Shooting ‘The Trial of the Chicago 7’ to the Rhythm of Aaron Sorkin’s

Today, a few minutes ago a new video called Shooting ‘The Trial of the Chicago 7’ to the Rhythm of Aaron Sorkin’s was uploaded by: Worldwide News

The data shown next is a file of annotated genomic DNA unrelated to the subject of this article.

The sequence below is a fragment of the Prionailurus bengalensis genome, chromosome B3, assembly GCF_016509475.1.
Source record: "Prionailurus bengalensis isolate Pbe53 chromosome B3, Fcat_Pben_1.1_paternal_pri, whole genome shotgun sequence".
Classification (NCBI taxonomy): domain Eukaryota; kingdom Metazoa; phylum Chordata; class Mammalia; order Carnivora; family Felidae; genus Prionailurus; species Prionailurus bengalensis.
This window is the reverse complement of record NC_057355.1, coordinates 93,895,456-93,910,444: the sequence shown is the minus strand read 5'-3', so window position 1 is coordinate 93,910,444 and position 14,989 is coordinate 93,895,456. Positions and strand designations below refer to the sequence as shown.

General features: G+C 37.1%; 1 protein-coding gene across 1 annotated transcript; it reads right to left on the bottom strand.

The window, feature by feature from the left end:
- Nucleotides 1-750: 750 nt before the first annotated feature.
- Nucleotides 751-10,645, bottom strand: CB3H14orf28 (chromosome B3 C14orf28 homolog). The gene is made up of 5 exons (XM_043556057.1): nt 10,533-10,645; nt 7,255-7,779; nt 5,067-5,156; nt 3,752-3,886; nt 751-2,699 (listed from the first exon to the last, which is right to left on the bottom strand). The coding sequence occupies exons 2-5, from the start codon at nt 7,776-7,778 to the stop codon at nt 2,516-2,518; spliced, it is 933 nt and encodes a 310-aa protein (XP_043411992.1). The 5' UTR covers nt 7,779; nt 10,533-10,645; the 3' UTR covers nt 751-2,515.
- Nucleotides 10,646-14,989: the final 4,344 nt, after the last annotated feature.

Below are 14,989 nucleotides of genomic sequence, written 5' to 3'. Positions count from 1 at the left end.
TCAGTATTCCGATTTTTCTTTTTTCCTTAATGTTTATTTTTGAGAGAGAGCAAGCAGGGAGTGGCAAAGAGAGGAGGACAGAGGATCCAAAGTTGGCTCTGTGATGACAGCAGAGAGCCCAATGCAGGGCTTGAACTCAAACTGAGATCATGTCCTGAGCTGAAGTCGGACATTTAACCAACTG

As written in the video description by Worldwide News: Cinematographer Phedon Papamichael shot the courtroom scenes in large-format and the riot like a documentary with two hand-held cameras. For cinematographer Phedon Papamichael, going from “Ford v Ferrari” to “The Trial of the Chicago 7” was more than merely shifting gears and genres within the period lane of the late 1960s. Shooting the timely conspiracy trial, showing Vietnam War protesters outside the 1968 Democratic Convention that turned horribly violent, required a new mindset and rapport with writer-director Aaron Sorkin, making his second outing behind the camera following “Molly’s Game.”In fact, on “Chicago 7,” Sorkin’s technical inexperience demanded more visual heavy lifting from the cinematographer. Finally, Papamichael was able to facilitate Sorkin’s vision, just as he’s done all along with his frequent collaborators James Mangold (“Ford v Ferrari,” “Walk the Line”) and Alexander Payne (the Oscar-nominated “Nebraska”). Papamichael realized on day one that “Aaron is all about the rhythm and the language,” he said. “And therefore he doesn’t want any shots that are not just on the person who’s speaking. And, you also have to be conscious not to design shots that will lengthen the way it’s covered because it will mess with his rhythm.”Sorkin gathered his talented ensemble of actors (led by Sacha Baron Cohen as counterculture activist Abbie Hoffman and Eddie Redmayne as political activist Tom Hayden) to run through a courtroom scene without any blocking, after which he turned to his cinematographer and asked: ‘We good?”It immediately became clear to Papamichael that he needed to visualize Sorkin’s script in a way that wasn’t too static yet also provided editor Alan Baumgarten (“Molly’s Game”) with enough footage of the ensemble in the courtroom, including Joseph Gordon-Levitt as prosecutor Richard Schultz, Mark Rylance as attorney/civil rights activist William Kunstler, Jeremy Strong as Hoffman cohort Jerry Rubin, Yahya Abdul-Mateen as Black Panther co-founder Bobby Seale, and Frank Langella as Judge Julius Hoffman.“The Trial of the Chicago 7” (Aaron Sorkin, left, and Phedon Papamichael, right)Niko Tavernise/Netflix © 2020Sorkin’s multi-layered script balances three story threads: the overheated courtroom drama, how the peaceful demonstrations turned violent, and the bitter political rivalry between Hayden and Hoffman. “Aaron’s the first to admit how much he relied on me, but I was also aware that he sees very specific things,” said Papamichael. “And, as long as we’re capturing that, he’s fine with whatever else happens. He doesn’t want anything else that’s not in his head. He’ll close his eyes when the scene is going on, sitting in front of the monitor, and if he’s fine, we move on.” And Sorkin usually got what he wanted in two or three takes.\n\nAll data is taken from the source:\nArticle Link:\n\n#Chicago7 #newsabc #newstodayfox #newsworldwide #usanewstoday #newstodaylocal #

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